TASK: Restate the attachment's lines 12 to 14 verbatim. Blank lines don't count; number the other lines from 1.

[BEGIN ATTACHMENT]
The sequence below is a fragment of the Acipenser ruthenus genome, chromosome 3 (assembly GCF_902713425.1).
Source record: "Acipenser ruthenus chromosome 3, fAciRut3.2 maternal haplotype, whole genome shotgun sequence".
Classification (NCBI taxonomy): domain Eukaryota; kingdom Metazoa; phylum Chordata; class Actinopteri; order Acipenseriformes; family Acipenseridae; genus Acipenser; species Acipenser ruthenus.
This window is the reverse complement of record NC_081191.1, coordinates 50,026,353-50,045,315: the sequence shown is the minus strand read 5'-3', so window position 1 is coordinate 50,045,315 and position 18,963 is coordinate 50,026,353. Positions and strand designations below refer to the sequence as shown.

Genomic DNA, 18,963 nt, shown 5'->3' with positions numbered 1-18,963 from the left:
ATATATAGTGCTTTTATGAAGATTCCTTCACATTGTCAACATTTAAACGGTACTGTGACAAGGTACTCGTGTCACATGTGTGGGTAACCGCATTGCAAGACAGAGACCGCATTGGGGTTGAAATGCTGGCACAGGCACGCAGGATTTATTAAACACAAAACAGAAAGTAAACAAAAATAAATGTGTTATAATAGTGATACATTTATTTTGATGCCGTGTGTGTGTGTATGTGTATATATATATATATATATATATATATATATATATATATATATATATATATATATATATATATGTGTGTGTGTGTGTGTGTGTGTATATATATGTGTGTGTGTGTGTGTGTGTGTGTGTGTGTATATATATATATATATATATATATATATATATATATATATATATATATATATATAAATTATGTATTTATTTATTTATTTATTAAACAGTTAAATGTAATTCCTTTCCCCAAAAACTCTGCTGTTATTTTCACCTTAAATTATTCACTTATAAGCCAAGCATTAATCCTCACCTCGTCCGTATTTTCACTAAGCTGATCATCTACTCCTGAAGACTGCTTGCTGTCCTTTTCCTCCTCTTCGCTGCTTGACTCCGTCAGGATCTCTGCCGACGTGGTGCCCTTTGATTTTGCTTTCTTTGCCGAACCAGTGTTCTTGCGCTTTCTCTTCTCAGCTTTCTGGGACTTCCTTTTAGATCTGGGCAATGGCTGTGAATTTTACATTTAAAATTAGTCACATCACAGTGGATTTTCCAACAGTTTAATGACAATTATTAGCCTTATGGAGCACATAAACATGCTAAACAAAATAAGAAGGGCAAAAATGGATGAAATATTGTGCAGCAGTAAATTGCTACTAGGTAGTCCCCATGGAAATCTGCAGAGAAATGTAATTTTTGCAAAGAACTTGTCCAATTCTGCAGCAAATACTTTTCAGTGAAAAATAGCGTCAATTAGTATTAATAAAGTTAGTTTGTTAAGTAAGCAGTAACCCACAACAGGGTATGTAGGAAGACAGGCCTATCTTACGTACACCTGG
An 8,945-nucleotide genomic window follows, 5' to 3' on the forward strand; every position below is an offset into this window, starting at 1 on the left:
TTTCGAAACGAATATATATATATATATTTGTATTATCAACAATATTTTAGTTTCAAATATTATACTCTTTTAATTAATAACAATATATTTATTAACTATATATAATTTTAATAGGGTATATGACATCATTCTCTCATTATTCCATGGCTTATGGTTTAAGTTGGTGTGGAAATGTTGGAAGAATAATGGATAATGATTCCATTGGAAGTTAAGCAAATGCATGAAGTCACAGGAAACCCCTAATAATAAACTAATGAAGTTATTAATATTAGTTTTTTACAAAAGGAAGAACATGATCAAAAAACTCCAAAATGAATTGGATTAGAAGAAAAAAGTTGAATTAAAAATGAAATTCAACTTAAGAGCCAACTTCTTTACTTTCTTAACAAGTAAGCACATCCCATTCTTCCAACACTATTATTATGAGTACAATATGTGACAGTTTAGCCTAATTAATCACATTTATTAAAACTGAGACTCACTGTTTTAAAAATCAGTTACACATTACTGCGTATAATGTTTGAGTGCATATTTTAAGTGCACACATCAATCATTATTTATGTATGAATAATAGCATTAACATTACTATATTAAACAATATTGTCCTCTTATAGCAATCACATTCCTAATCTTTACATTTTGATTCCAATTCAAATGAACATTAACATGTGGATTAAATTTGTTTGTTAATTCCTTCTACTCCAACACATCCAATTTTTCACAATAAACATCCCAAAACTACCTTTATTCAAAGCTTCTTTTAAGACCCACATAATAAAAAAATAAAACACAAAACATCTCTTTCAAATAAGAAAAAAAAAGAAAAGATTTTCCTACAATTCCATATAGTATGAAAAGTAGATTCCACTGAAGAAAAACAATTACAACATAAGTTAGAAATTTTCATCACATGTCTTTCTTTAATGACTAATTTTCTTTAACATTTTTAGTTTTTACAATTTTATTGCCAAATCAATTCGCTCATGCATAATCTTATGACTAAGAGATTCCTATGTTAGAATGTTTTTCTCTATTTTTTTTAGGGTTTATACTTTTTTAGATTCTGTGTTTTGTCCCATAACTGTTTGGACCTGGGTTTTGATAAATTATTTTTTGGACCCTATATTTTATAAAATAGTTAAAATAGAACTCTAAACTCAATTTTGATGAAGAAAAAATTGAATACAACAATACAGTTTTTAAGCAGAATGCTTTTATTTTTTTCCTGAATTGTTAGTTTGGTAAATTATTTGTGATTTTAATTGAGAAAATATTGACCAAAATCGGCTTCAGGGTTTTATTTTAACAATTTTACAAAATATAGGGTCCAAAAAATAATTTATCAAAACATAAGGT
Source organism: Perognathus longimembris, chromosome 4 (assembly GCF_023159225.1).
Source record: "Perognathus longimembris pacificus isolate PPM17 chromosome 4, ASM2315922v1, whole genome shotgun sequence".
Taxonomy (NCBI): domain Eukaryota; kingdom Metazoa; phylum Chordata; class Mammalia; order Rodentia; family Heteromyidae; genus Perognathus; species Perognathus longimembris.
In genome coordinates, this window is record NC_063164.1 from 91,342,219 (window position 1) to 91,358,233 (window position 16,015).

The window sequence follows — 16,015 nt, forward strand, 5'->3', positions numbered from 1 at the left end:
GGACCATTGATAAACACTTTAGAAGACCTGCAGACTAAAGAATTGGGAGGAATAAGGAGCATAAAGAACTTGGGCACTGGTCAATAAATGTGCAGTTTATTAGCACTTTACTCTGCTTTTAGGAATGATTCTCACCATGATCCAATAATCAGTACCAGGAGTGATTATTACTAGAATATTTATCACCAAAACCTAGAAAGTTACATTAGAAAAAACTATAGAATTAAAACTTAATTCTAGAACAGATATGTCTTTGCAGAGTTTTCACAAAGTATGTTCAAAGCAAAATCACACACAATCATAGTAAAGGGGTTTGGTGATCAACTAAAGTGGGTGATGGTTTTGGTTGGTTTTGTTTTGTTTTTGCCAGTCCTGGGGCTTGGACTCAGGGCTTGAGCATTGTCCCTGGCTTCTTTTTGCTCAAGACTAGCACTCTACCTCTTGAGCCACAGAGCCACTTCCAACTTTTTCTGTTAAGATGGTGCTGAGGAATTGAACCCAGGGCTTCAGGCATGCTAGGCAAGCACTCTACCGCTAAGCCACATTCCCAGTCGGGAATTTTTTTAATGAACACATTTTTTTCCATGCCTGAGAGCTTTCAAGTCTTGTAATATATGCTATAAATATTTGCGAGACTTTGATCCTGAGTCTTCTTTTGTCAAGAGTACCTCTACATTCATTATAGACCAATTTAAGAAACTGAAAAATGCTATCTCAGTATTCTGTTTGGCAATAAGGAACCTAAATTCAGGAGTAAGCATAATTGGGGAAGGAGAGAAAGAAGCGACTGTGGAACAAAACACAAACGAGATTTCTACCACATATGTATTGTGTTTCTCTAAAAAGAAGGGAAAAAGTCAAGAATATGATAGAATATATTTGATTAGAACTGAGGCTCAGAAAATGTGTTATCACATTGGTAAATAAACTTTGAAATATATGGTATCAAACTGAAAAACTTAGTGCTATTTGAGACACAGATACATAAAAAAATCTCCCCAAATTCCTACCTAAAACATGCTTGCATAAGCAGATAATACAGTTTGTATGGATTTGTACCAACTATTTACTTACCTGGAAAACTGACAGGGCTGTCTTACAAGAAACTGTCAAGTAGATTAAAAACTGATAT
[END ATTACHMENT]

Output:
In genome coordinates, this window is record NC_063164.1 from 91,342,219 (window position 1) to 91,358,233 (window position 16,015).

The window sequence follows — 16,015 nt, forward strand, 5'->3', positions numbered from 1 at the left end:
GGACCATTGATAAACACTTTAGAAGACCTGCAGACTAAAGAATTGGGAGGAATAAGGAGCATAAAGAACTTGGGCACTGGTCAATAAATGTGCAGTTTATTAGCACTTTACTCTGCTTTTAGGAATGATTCTCACCATGATCCAATAATCAGTACCAGGAGTGATTATTACTAGAATATTTATCACCAAAACCTAGAAAGTTACATTAGAAAAAACTATAGAATTAAAACTTAATTCTAGAACAGATATGTCTTTGCAGAGTTTTCACAAAGTATGTTCAAAGCAAAATCACACACAATCATAGTAAAGGGGTTTGGTGATCAACTAAAGTGGGTGATGGTTTTGGTTGGTTTTGTTTTGTTTTTGCCAGTCCTGGGGCTTGGACTCAGGGCTTGAGCATTGTCCCTGGCTTCTTTTTGCTCAAGACTAGCACTCTACCTCTTGAGCCACAGAGCCACTTCCAACTTTTTCTGTTAAGATGGTGCTGAGGAATTGAACCCAGGGCTTCAGGCATGCTAGGCAAGCACTCTACCGCTAAGCCACATTCCCAGTCGGGAATTTTTTTAATGAACACATTTTTTTCCATGCCTGAGAGCTTTCAAGTCTTGTAATATATGCTATAAATATTTGCGAGACTTTGATCCTGAGTCTTCTTTTGTCAAGAGTACCTCTACATTCATTATAGACCAATTTAAGAAACTGAAAAATGCTATCTCAGTATTCTGTTTGGCAATAAGGAACCTAAATTCAGGAGTAAGCATAATTGGGGAAGGAGAGAAAGAAGCGACTGTGGAACAAAACACAAACGAGATTTCTACCACATATGTATTGTGTTTCTCTAAAAAGAAGGGAAAAAGTCAAGAATATGATAGAATATATTTGATTAGAACTGAGGCTCAGAAAATGTGTTATCACATTGGTAAATAAACTTTGAAATATATGGTATCAAACTGAAAAACTTAGTGCTATTTGAGACACAGATACATAAAAAAATCTCCCCAAATTCCTACCTAAAACATGCTTGCATAAGCAGATAATACAGTTTGTATGGATTTGTACCAACTATTTACTTACCTGGAAAACTGACAGGGCTGTCTTACAAGAAACTGTCAAGTAGATTAAAAACTGATAT